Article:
Riordan Roundtable: Vaping Epidemic


Matt Balmy ’21, Health and Science Editor

Vaping has skyrocketed to one of the most discussed topics among Americans today due to an increasing amount of people being hospitalized with lung disease. Vaping is one of many options for people trying to quit smoking cigarettes, but is it the most effective? In my opinion, no.

I say no because teenagers have found ways to get their hands on these devices. The fruity favors seem appealing to the youth, making it easier for underage kids to try vaping nicotine, which is just as addictive as heroin.

What was thought of as a good idea to help smokers quit is doing the opposite by helping teenagers start early age nicotine addictions? San Francisco is one of the front runners in making an attempt to stop youth vaping by banning vapes entirely.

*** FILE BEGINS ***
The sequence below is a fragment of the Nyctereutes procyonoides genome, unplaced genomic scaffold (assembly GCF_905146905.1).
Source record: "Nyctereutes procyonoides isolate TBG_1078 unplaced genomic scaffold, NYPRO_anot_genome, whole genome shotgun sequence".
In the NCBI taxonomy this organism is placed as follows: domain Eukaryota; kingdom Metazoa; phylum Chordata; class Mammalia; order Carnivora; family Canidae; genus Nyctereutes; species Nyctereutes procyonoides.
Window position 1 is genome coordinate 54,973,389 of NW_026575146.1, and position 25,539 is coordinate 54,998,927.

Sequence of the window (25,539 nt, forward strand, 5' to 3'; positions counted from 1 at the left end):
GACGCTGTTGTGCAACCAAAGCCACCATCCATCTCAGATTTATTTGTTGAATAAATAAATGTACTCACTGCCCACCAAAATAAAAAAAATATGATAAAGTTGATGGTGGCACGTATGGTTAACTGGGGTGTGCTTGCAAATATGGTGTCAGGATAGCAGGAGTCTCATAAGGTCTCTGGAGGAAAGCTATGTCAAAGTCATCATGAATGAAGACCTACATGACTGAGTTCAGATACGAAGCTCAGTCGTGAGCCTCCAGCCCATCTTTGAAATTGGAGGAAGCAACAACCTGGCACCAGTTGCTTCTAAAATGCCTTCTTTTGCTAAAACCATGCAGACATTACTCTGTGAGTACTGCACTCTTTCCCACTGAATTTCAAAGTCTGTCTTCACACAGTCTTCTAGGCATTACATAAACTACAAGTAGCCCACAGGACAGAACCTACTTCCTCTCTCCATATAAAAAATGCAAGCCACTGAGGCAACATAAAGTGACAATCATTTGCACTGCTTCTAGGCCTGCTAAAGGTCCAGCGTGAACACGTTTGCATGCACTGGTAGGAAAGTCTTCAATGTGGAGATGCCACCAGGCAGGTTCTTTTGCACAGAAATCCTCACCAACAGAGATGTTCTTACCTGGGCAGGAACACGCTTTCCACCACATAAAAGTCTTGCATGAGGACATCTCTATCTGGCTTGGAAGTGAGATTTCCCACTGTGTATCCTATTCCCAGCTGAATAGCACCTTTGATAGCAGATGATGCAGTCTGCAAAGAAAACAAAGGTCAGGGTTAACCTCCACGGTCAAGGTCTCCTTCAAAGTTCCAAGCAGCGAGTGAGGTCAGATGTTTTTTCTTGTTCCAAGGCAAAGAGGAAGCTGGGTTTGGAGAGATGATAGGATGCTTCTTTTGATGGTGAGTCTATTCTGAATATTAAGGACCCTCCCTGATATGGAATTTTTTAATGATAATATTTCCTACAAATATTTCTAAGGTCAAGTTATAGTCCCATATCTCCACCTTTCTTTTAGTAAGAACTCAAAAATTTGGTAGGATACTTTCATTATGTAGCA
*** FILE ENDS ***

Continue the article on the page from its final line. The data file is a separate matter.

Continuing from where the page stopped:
This is a good move in my eyes because now people over the age of 21 cannot go into a smoke shop and buy a JUUL for a 16-year old. This alone will not stop youth vaping though, because San Mateo County still allows stores to sell vapes, and even worse, vapes with fruity favors.

President Donald Trump is working on a ban of vapes for the entire country, and while I don’t think this is a bad idea, it will not entirely stop youth vaping.

There are many alternatives for quitting without vaping, and some of these alternatives include nicotine patches, nicotine gum, and going cold turkey.

Many of the vaping deaths are caused by vitamin e being inhaled into the lungs, which happens because teenagers are buying fake marijuana vapes from street dealers trying to make quick money. There are also pesticides and other additives in these vapes, causing lung disease.

A solution to this is to only buy products from legitimate dispensaries, or, not inhaling foreign substances into your body at all.